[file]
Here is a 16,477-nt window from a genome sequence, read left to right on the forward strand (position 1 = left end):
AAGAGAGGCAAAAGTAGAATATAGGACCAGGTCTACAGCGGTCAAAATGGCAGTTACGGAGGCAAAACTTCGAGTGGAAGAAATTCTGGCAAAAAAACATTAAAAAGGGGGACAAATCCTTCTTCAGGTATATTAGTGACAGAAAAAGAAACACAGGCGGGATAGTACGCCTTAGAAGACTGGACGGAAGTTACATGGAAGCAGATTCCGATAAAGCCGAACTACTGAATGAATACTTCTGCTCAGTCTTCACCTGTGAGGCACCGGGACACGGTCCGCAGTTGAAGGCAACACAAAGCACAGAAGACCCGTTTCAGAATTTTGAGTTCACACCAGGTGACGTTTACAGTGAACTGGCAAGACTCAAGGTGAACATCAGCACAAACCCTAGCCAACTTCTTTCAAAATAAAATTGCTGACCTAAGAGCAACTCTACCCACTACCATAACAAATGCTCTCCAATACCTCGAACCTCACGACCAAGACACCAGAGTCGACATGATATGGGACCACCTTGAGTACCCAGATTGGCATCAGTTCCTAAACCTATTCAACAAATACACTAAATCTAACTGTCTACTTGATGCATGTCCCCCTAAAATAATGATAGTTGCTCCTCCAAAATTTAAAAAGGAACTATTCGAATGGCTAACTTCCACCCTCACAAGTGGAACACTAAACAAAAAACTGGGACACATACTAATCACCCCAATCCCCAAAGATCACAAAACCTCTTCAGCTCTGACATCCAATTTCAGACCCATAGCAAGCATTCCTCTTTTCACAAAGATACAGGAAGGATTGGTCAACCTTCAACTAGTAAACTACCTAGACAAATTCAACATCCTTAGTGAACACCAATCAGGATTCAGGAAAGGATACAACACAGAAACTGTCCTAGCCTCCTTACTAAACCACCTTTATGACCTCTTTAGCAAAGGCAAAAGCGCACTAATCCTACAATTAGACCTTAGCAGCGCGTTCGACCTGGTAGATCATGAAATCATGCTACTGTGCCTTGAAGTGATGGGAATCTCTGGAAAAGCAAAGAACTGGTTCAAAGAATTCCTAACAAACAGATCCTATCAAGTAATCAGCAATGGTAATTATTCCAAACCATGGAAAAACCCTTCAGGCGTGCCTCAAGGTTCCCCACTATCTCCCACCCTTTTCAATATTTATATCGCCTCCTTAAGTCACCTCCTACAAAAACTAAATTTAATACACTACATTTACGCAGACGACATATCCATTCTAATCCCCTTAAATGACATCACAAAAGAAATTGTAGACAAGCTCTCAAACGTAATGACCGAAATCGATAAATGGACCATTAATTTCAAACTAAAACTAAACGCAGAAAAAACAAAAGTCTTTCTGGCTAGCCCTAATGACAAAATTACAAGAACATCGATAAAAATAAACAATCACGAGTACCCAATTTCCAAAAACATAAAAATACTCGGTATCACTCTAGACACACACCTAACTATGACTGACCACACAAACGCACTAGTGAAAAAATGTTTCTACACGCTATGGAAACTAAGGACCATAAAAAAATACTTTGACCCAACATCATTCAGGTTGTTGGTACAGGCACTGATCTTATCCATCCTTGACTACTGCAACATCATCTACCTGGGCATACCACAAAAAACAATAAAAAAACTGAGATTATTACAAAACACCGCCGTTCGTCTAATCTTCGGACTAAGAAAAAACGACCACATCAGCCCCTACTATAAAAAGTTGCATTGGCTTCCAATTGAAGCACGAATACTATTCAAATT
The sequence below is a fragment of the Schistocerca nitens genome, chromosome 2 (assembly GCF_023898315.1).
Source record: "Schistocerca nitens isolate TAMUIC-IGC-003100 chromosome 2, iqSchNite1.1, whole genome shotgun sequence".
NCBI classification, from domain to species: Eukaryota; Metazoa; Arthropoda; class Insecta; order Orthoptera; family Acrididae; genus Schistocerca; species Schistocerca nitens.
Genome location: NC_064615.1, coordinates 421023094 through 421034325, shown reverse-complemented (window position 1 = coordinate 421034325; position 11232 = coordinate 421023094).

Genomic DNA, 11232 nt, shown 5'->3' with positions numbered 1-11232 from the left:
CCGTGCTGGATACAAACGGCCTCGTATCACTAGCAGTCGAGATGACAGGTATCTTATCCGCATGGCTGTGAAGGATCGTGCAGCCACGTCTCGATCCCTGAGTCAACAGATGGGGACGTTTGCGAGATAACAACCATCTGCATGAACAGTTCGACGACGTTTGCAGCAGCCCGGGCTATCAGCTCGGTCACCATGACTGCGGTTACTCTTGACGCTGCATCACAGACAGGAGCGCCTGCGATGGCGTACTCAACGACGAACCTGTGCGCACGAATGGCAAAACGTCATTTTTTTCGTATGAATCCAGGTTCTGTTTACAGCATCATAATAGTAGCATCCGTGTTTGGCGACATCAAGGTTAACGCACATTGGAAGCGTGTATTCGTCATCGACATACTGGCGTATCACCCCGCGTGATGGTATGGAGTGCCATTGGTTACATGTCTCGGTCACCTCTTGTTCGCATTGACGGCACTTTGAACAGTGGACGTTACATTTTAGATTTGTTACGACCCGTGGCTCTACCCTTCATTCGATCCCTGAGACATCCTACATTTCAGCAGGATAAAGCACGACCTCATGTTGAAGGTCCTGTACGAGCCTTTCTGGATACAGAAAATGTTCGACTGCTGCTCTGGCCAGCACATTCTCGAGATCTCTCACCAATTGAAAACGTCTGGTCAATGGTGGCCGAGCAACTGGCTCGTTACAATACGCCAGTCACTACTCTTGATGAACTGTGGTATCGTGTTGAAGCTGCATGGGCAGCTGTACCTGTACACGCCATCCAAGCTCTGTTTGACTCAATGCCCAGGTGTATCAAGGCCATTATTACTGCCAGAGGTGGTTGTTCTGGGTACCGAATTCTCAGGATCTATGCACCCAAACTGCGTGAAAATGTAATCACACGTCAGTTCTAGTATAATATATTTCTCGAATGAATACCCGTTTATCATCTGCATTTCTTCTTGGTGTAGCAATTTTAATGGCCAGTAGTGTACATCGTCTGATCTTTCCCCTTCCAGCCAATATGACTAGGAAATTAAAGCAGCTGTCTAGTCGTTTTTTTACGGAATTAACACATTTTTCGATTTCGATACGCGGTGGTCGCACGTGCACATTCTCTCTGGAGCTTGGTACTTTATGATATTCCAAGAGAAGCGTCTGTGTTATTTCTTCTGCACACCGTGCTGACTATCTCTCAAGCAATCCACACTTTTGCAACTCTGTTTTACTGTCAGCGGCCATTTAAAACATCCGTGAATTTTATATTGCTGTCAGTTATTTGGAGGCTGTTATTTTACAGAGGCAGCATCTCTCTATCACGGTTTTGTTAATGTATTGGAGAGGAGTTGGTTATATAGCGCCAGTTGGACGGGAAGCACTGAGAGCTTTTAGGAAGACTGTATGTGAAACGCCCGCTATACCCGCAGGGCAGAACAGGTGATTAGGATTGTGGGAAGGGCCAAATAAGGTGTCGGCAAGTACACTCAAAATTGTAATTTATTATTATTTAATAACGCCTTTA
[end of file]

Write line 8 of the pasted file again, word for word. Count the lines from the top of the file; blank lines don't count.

CCGTGCTGGATACAAACGGCCTCGTATCACTAGCAGTCGAGATGACAGGTATCTTATCCGCATGGCTGTGAAGGATCGTGCAGCCACGTCTCGATCCCTGAGTCAACAGATGGGGACGTTTGCGAGATAACAACCATCTGCATGAACAGTTCGACGACGTTTGCAGCAGCCCGGGCTATCAGCTCGGTCACCATGACTGCGGTTACTCTTGACGCTGCATCACAGACAGGAGCGCCTGCGATGGCGTACTCAACGACGAACCTGTGCGCACGAATGGCAAAACGTCATTTTTTTCGTATGAATCCAGGTTCTGTTTACAGCATCATAATAGTAGCATCCGTGTTTGGCGACATCAAGGTTAACGCACATTGGAAGCGTGTATTCGTCATCGACATACTGGCGTATCACCCCGCGTGATGGTATGGAGTGCCATTGGTTACATGTCTCGGTCACCTCTTGTTCGCATTGACGGCACTTTGAACAGTGGACGTTACATTTTAGATTTGTTACGACCCGTGGCTCTACCCTTCATTCGATCCCTGAGACATCCTACATTTCAGCAGGATAAAGCACGACCTCATGTTGAAGGTCCTGTACGAGCCTTTCTGGATACAGAAAATGTTCGACTGCTGCTCTGGCCAGCACATTCTCGAGATCTCTCACCAATTGAAAACGTCTGGTCAATGGTGGCCGAGCAACTGGCTCGTTACAATACGCCAGTCACTACTCTTGATGAACTGTGGTATCGTGTTGAAGCTGCATGGGCAGCTGTACCTGTACACGCCATCCAAGCTCTGTTTGACTCAATGCCCAGGTGTATCAAGGCCATTATTACTGCCAGAGGTGGTTGTTCTGGGTACCGAATTCTCAGGATCTATGCACCCAAACTGCGTGAAAATGTAATCACACGTCAGTTCTAGTATAATATATTTCTCGAATGAATACCCGTTTATCATCTGCATTTCTTCTTGGTGTAGCAATTTTAATGGCCAGTAGTGTACATCGTCTGATCTTTCCCCTTCCAGCCAATATGACTAGGAAATTAAAGCAGCTGTCTAGTCGTTTTTTTACGGAATTAACACATTTTTCGATTTCGATACGCGGTGGTCGCACGTGCACATTCTCTCTGGAGCTTGGTACTTTATGATATTCCAAGAGAAGCGTCTGTGTTATTTCTTCTGCACACCGTGCTGACTATCTCTCAAGCAATCCACACTTTTGCAACTCTGTTTTACTGTCAGCGGCCATTTAAAACATCCGTGAATTTTATATTGCTGTCAGTTATTTGGAGGCTGTTATTTTACAGAGGCAGCATCTCTCTATCACGGTTTTGTTAATGTATTGGAGAGGAGTTGGTTATATAGCGCCAGTTGGACGGGAAGCACTGAGAGCTTTTAGGAAGACTGTATGTGAAACGCCCGCTATACCCGCAGGGCAGAACAGGTGATTAGGATTGTGGGAAGGGCCAAATAAGGTGTCGGCAAGTACACTCAAAATTGTAATTTATTATTATTTAATAACGCCTTTA